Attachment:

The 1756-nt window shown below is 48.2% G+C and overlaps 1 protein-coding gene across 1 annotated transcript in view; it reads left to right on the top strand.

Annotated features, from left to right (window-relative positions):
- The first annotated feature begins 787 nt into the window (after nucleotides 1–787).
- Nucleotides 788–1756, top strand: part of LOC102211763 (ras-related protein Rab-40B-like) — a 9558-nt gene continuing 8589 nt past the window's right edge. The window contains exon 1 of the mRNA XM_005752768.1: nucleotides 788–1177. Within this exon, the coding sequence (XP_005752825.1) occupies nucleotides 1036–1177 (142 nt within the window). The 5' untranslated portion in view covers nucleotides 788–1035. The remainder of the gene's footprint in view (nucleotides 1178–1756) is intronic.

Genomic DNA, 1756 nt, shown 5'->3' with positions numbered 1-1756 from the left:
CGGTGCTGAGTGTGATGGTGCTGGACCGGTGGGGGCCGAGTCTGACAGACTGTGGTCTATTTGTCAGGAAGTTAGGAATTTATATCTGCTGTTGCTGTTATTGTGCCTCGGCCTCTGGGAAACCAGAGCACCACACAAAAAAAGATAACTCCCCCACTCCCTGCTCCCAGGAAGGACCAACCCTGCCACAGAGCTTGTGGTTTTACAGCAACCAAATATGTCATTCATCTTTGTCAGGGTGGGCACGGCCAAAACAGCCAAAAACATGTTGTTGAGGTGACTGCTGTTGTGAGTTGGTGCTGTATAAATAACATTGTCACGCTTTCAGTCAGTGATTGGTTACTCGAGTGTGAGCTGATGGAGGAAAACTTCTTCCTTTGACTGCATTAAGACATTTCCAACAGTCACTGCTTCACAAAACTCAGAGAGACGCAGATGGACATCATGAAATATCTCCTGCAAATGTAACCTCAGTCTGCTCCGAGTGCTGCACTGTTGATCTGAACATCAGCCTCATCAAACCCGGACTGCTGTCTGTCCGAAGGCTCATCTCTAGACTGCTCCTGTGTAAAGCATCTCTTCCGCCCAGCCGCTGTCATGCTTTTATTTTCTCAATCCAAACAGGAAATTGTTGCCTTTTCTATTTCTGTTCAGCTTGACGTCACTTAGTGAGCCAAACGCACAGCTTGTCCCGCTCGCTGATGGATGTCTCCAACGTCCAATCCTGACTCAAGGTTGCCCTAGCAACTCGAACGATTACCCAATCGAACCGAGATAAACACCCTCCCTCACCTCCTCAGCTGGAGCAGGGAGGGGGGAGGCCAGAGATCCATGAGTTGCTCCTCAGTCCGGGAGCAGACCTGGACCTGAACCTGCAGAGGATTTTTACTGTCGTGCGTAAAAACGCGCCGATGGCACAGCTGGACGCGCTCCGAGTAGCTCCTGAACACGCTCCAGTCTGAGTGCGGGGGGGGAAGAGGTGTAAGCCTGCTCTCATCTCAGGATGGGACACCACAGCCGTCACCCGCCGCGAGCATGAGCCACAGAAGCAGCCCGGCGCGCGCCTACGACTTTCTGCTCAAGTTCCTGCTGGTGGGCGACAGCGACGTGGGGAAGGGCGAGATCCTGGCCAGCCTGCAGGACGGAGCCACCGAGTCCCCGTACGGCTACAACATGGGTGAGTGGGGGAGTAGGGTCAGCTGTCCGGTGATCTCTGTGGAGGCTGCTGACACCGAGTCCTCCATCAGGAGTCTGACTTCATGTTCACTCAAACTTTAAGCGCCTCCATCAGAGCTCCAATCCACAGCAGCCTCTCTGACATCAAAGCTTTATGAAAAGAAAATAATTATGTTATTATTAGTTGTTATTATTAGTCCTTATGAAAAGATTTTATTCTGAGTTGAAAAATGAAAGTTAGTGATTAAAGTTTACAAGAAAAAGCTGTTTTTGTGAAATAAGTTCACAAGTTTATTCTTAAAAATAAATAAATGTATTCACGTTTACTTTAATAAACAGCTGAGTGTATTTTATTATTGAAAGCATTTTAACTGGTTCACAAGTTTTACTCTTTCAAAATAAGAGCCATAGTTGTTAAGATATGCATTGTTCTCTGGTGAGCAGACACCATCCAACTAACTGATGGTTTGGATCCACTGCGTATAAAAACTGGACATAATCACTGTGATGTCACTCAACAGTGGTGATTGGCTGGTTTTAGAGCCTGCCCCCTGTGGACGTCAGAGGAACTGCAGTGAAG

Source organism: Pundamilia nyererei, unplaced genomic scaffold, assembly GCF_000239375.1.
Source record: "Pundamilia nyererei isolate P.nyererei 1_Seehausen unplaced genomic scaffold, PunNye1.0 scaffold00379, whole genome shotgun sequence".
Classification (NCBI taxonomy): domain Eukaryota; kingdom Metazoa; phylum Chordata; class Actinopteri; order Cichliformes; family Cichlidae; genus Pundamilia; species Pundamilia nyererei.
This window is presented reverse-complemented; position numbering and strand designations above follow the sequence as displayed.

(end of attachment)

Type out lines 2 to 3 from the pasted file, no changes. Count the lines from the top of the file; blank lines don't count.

Annotated features, from left to right (window-relative positions):
- The first annotated feature begins 787 nt into the window (after nucleotides 1–787).